Employee Benefits | By Sonus Benefits,

How Much Do Healthcare Expenses Really Cost U.S. Companies?

Healthcare and the costs are a thorny issue, to say the least. Stories of once-successful companies that watched as their healthcare premiums rose by 25% in just a couple of years are common. Not only has legislation such as the Patient Protection and Affordable Care Act (PPACA) been enacted to try to curb healthcare costs, but countless wellness programs have sprouted up with the same aim for U.S. companies.

According to one poll commissioned by Castlight Health, approximately 90% of CFOs surveyed agreed that they would be able to invest more in their businesses if their company’s healthcare costs were lower. If that’s an accurate picture, high healthcare costs are hurting U.S. companies and their growth.

But how much do these expenses cost U.S. companies? What causes them, and where do we see their impact?


Collectively, U.S. companies provide healthcare coverage to about 170 million Americans (employees and their families) as part of benefits packages. This often includes paying all or part of healthcare premiums. Which means that these companies have bore the brunt of healthcare costs spiraling out of control.

How out of control are they? Premiums for most workers have risen well over 100% from where they were in 2008, less than a decade ago. (For perspective, $1000 invested in the S&P in 2008 would have grown about 63% in the same time period—and that includes reinvesting any dividends.) Not only do premiums increase over time, but many increase as employees use the healthcare system. This has led to hundreds of billions of dollars spent on healthcare each year by U.S. businesses.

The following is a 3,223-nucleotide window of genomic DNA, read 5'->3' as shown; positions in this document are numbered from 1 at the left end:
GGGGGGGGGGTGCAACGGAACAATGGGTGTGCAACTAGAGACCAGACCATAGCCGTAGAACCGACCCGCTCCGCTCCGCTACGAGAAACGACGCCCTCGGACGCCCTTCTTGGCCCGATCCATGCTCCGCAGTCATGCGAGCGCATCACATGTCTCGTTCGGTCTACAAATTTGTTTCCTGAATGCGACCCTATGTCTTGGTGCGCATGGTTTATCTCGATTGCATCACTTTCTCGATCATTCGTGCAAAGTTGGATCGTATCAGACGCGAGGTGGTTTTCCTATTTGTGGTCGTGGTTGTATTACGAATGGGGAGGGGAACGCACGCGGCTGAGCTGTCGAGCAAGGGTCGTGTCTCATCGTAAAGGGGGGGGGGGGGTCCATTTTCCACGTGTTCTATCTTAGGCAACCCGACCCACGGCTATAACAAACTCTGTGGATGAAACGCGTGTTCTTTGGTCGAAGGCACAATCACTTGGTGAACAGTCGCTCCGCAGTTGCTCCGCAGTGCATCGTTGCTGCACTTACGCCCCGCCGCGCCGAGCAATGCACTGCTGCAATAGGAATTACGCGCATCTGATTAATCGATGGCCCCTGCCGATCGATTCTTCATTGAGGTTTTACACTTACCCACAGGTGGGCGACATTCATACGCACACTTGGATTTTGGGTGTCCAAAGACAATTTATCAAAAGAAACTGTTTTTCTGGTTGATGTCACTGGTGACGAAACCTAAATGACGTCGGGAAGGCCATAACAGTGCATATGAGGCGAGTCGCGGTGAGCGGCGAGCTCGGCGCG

Why are costs so high?

The reasons healthcare costs are so high in the U.S. are varied, and not all experts agree on the root causes. But there are some likely candidates:

  • Our aging population
  • The ballooning price tag of specialists
  • Out-of-control and largely deregulated drug pricing
  • The increasing cost of medical and pharmaceutical research
  • Uncertainty about the future insurance market
  • Regional differences in pricing

Possible ways to contain the costs

There is no magic bullet for reining in healthcare costs, short of outright refusing any sort of healthcare benefit. That is unwise, given that healthcare benefits are a prime way for companies to attract and retain talent. So what other options are there?

  1. Explore plans with higher deductibles and HSAs. Higher deductibles help keep premiums down, plus Health Savings Accounts (HSAs) provide employees with a tax break for money they save and spend toward their health expenses.
  2. Consider implementing a wellness program. A meta-study out of Cornell University examined 42 independent studies of the effectiveness of wellness programs and found that such programs can reduce healthcare expenditures and absenteeism costs by 25% to 30%, all within an average of 3.6 years. That means lower premiums and a more productive and happy workforce.
  3. Educate employees about healthcare costs. Sometimes employees simply don’t know what behaviors are driving costs, and which can save. For example, workers might overuse the emergency room as opposed to using urgent care centers, or consulting with their family doctor. Or they might not know they can refuse tests that seem unnecessary. A little employee education can go a long way toward keeping costs down.

Review your current cost sharing. Benchmark your program against other employers to see how your cost sharing measures stack up. Employer interest in benefits benchmark data has grown over the past decade as the cost of providing healthcare benefits continue to rise. Benchmarking can help you stay competitive.

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